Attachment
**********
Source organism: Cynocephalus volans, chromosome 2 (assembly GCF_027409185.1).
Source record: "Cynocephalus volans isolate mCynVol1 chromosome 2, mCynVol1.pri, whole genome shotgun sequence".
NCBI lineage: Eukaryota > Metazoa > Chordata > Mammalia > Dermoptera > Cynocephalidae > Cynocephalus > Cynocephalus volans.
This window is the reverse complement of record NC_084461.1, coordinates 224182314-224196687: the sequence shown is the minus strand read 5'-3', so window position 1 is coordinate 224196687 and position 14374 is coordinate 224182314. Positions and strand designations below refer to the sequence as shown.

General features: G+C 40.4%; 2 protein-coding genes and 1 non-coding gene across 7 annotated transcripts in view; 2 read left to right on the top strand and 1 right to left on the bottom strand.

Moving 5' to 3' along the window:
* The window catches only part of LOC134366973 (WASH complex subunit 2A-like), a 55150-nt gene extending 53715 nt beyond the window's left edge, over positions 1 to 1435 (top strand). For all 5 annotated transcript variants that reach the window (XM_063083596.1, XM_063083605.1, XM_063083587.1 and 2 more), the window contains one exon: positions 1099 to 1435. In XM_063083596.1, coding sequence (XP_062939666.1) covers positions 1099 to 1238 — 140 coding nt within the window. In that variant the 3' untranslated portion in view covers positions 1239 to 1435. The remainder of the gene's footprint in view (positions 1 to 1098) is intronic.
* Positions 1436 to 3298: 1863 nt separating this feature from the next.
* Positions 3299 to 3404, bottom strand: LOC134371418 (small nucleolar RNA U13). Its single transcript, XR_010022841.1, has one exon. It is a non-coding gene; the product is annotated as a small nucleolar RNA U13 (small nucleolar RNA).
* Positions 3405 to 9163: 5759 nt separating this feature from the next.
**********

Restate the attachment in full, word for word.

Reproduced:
Source organism: Cynocephalus volans, chromosome 2 (assembly GCF_027409185.1).
Source record: "Cynocephalus volans isolate mCynVol1 chromosome 2, mCynVol1.pri, whole genome shotgun sequence".
NCBI lineage: Eukaryota > Metazoa > Chordata > Mammalia > Dermoptera > Cynocephalidae > Cynocephalus > Cynocephalus volans.
This window is the reverse complement of record NC_084461.1, coordinates 224182314-224196687: the sequence shown is the minus strand read 5'-3', so window position 1 is coordinate 224196687 and position 14374 is coordinate 224182314. Positions and strand designations below refer to the sequence as shown.

General features: G+C 40.4%; 2 protein-coding genes and 1 non-coding gene across 7 annotated transcripts in view; 2 read left to right on the top strand and 1 right to left on the bottom strand.

Moving 5' to 3' along the window:
* The window catches only part of LOC134366973 (WASH complex subunit 2A-like), a 55150-nt gene extending 53715 nt beyond the window's left edge, over positions 1 to 1435 (top strand). For all 5 annotated transcript variants that reach the window (XM_063083596.1, XM_063083605.1, XM_063083587.1 and 2 more), the window contains one exon: positions 1099 to 1435. In XM_063083596.1, coding sequence (XP_062939666.1) covers positions 1099 to 1238 — 140 coding nt within the window. In that variant the 3' untranslated portion in view covers positions 1239 to 1435. The remainder of the gene's footprint in view (positions 1 to 1098) is intronic.
* Positions 1436 to 3298: 1863 nt separating this feature from the next.
* Positions 3299 to 3404, bottom strand: LOC134371418 (small nucleolar RNA U13). Its single transcript, XR_010022841.1, has one exon. It is a non-coding gene; the product is annotated as a small nucleolar RNA U13 (small nucleolar RNA).
* Positions 3405 to 9163: 5759 nt separating this feature from the next.